The 18th century concept of the social contract is widely recognized in the 20th century as serving as the basis, usually in the form of a constitution, of the legitimacy of governments of contemporary nation states. But is the U.S. Constitution, in relation to its national minorities, a true social contract, or did it mark the consolidation of an unwritten, unspoken anti-social contact that even to this day submerges the rights of American national minorities to historic, cultural and socio-economic recognition and rights as founding peoples of the United States of America?

This book views the African American minority problem within the context of an historically evolved American problematic of white nationalism, which sought to unify the United States by seeking to assimilate all ethnic groups into a dominant and majoritarian Anglo-Saxon culture — even as it practiced systemic discrimination against formerly enslaved Africans via segregation. Two melting pots were created, one for whites, and one for blacks of whatever descent. while nonetheless maintaining the formerly enslaved African population in a state of de facto apartheid (segregation), under the rubric of “separate but equal”.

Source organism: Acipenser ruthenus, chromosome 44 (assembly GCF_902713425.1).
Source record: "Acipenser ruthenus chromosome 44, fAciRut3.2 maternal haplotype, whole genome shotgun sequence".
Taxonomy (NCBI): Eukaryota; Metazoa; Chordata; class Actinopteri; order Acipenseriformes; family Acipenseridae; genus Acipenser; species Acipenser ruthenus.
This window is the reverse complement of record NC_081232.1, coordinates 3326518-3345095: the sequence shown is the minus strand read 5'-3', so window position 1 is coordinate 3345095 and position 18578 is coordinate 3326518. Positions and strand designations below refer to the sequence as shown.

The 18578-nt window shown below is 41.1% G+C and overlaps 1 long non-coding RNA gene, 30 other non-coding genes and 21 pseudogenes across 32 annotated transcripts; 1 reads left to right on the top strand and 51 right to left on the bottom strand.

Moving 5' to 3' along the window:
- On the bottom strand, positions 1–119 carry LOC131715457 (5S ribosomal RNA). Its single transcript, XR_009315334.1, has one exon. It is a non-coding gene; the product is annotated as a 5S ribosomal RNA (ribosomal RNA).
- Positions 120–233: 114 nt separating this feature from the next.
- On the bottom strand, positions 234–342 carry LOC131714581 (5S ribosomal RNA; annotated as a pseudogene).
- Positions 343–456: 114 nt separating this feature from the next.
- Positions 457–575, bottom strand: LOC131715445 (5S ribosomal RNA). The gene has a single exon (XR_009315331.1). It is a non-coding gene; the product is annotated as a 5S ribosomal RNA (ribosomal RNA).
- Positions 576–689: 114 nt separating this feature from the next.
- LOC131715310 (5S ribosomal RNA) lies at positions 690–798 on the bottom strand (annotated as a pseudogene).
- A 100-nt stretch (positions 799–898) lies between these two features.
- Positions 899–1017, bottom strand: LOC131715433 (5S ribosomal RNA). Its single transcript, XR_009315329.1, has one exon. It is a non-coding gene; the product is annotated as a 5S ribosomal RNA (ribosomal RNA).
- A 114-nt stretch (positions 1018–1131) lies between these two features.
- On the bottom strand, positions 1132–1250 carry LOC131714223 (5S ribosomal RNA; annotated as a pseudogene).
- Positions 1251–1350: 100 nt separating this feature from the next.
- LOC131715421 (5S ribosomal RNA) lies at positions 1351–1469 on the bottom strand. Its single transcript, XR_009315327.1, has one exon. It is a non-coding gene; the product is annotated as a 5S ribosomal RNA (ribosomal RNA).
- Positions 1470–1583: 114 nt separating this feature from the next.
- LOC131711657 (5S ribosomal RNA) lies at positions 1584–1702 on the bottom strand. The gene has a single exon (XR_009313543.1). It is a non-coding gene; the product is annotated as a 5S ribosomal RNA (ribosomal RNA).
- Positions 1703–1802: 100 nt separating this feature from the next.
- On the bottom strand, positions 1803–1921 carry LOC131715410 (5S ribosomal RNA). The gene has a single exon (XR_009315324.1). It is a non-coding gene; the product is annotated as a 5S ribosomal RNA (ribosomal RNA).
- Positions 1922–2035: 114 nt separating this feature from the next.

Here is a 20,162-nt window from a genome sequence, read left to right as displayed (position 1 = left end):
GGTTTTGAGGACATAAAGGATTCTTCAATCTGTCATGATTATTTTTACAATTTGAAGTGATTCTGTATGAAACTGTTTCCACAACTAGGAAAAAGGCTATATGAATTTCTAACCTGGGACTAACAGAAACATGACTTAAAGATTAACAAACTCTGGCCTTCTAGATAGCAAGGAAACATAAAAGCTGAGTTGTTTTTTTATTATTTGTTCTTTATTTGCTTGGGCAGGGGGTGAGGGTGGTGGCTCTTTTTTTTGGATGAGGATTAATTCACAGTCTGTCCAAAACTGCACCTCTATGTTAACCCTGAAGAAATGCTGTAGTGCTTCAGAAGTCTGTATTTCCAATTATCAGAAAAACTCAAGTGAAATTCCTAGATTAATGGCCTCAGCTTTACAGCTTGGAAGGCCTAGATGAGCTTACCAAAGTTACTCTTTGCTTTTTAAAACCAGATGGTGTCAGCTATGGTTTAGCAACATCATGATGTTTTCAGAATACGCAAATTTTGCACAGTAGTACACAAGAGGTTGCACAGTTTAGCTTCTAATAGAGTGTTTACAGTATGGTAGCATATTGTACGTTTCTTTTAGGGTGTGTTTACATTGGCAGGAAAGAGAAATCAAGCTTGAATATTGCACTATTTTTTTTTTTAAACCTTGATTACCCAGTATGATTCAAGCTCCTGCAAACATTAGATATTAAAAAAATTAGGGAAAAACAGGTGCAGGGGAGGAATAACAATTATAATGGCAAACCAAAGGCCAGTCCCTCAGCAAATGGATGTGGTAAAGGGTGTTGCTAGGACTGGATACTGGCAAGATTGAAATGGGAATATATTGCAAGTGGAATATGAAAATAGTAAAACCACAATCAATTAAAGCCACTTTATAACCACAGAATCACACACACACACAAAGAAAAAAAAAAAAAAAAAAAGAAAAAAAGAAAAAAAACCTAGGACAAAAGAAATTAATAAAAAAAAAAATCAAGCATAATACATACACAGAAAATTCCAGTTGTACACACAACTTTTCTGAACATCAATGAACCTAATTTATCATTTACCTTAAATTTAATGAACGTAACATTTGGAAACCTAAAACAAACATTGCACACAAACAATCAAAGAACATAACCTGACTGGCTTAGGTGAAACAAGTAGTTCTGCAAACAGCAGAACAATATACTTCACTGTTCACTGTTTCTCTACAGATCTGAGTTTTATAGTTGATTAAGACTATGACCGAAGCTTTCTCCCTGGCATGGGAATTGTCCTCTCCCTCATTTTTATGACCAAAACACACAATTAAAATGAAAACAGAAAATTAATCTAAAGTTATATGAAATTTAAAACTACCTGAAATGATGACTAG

Despite 20th century systemic changes providing for nondiscrimination and civil rights, assimilation remains problematic for African Americans, whose difference from the European descent majority is both racial and very distinctly cultural. This has led, despite the success of individuals, to their collective relegation into the bottom rung of what is emerging as a caste-based American society.

The key to achieving and sustaining equal status for African Americans and other U.S. national minorities may lie in the possibilities for collective empowerment afforded by minority rights (the right to develop as unique cultures, which may require control of their own socio-economic and/or politico-legal institutions within the multinational state) in addition to civil rights and nondiscrimination — suggesting that in order to fully conceptualize and address systemic discrimination we must re-envision American society not a melting pot — but as a stew.

This work establishes Dr. Kly as the most important African-American political theorist since W.E.B. DuBois.



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